So, the big day is coming, and you are turning 65. You may be planning a special celebration or maybe a long-awaited dream trip. Whatever your birthday plans include there are some practical things to consider that will impact your future finances and healthcare tremendously. While some of these decisions can be put off that option may cause penalties and higher costs. So, let’s get some things off your to-do list and move on to celebrating!
Determine your working status-Your first decision is whether you are still going to continue working or retire. Did you know that continuing to work can affect your retirement benefits? Now is the time you should talk to your Human Resources or Benefits department to understand your company’s policies. Gather all this information and follow up by meeting with a financial professional to help guide you with all the aspects of timing your retirement and Social Security payments.
Plan your Social Security benefits claim. Full retirement age is dependent on your birth year and is when you can claim your full Social Security retirement benefits. Some people claim reduced benefits as early as age 62, while others wait until after full retirement age (up to age 70) to claim higher benefits. Deciding what works best for you, your dependents, and your survivors takes a little planning.
Enroll for Medicare Part A and B-Almost everyone who is 65 and older is eligible for Medicare Part A (inpatient care) and Medicare Part B (outpatient care). You can sign up as early as 3 months before your 65th birthday to ensure your coverage begins when you are eligible.
Consider private Medicare coverage and drug plans-While original Medicare (Part A & B) will cover about 80% of your healthcare cost there are different plan options through private insurance companies available. You may have heard some different plans and terminology in this realm but due to its complexities and regulations it is best to discuss your options with a Medicare specialist. In addition you need to know that if you do not have credible coverage and chose not to enroll in part B or for prescription drug coverage you may owe a late enrollment penalty that can last for your entire life. Credible coverage is considered insurance as good as or better than original Medicare.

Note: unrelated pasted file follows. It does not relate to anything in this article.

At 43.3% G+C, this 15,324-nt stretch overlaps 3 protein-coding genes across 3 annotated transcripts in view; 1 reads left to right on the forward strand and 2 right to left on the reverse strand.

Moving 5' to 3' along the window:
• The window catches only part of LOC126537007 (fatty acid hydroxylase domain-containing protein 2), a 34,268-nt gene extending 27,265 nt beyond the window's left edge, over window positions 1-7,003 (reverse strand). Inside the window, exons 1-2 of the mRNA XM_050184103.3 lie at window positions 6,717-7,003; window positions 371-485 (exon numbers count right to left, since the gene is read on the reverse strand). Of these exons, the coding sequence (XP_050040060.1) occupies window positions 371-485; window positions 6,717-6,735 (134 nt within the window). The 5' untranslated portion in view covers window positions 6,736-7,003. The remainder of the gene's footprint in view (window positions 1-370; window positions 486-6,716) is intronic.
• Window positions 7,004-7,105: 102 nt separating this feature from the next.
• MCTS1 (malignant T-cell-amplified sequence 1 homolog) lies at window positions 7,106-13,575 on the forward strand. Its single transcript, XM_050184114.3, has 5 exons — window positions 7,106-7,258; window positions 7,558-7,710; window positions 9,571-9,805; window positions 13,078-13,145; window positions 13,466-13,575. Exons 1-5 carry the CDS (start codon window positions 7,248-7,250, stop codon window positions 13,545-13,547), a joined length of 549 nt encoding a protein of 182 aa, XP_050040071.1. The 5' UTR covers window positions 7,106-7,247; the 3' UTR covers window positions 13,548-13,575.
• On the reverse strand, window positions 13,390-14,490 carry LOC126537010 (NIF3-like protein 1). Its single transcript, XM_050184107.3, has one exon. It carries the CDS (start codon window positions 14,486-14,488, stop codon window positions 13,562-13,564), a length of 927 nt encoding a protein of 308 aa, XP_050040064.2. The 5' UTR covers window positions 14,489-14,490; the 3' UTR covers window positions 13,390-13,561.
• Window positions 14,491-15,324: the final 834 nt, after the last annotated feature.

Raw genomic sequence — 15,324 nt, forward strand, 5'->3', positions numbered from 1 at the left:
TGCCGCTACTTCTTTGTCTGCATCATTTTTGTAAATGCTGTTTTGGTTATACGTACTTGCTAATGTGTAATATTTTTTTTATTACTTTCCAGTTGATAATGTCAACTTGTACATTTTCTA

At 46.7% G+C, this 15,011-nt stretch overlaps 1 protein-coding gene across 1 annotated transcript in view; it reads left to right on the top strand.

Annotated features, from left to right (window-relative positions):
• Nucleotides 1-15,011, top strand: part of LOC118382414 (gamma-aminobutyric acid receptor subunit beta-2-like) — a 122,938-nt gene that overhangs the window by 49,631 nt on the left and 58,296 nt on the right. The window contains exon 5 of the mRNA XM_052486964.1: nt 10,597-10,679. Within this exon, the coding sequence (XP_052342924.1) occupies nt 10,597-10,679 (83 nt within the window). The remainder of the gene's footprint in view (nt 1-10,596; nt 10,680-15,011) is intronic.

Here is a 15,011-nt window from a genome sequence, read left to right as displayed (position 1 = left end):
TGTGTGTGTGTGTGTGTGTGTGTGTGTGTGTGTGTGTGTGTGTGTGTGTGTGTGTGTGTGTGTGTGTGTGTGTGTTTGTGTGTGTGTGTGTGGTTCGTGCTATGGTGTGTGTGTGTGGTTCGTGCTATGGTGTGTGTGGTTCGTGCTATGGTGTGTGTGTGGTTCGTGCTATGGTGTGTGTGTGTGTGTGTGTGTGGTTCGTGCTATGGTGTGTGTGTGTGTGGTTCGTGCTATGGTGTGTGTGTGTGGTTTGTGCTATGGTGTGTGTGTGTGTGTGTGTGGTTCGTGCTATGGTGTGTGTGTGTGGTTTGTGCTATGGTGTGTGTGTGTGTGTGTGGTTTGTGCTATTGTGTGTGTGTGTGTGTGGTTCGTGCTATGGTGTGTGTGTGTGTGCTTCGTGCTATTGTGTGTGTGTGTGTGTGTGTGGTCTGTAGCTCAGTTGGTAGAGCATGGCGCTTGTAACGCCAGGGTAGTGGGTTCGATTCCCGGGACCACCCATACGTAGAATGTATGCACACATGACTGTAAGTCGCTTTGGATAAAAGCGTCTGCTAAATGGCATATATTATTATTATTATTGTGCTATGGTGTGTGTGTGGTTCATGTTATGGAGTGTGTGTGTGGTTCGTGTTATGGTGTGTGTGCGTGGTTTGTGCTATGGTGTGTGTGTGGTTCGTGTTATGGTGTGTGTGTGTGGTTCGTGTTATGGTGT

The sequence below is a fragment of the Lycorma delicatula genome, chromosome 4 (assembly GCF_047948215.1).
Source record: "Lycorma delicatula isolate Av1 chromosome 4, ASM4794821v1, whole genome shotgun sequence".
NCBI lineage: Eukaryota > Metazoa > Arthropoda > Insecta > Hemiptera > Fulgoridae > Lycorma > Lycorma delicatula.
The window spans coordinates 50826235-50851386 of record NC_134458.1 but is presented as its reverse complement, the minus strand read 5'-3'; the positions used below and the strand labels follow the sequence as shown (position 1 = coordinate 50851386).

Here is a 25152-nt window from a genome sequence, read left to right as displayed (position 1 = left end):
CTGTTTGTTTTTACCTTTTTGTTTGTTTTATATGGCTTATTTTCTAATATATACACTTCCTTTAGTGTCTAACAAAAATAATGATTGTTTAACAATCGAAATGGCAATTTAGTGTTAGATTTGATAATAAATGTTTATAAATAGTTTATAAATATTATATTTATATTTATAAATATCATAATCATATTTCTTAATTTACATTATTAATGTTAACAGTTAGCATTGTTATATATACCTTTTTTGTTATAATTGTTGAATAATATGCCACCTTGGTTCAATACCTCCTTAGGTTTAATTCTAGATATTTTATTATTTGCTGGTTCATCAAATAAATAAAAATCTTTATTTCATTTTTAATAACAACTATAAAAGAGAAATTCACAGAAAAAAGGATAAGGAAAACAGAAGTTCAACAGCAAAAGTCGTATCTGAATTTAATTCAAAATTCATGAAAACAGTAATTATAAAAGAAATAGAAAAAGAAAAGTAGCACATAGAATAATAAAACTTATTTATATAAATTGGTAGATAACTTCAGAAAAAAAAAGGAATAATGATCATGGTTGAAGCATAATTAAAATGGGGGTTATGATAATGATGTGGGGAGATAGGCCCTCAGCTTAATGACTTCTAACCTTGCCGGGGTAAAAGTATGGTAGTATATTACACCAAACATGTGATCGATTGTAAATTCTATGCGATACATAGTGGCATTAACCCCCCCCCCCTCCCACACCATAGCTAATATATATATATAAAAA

Find out about extra help if you have low income and few assets. There is both full medical coverage and direct financial help available to people 65 and over who have low income and few assets other than their homes. Medicaid can pay the full cost not only for medical care but also for long-term home care and nursing home residence. For drug coverage there are solutions available through state programs which can be applied for. Some of these options do not have an asset test and go by income only.
Get your legal documents in order. Although most 65-year-olds still have many years to live, a sudden illness or accident can make decision making difficult if not impossible. Getting your legal documents in order can make sure your wishes are followed with regard to healthcare, including end-of-life care, your ongoing finances, and your estate. These documents include a will, a power of attorney for finances, an advance medical directive (also called a living will), and perhaps a living trust. Not only does this provide peace of mind for yourself but also for your family.
This is only the tip of many options available to you that may be of assistance. Read part 2 of this blog to learn about some other options, such as Long Term Care, Hospital indemnity plans, Final expense insurance, Cancer, Heart Attack and Stroke policies.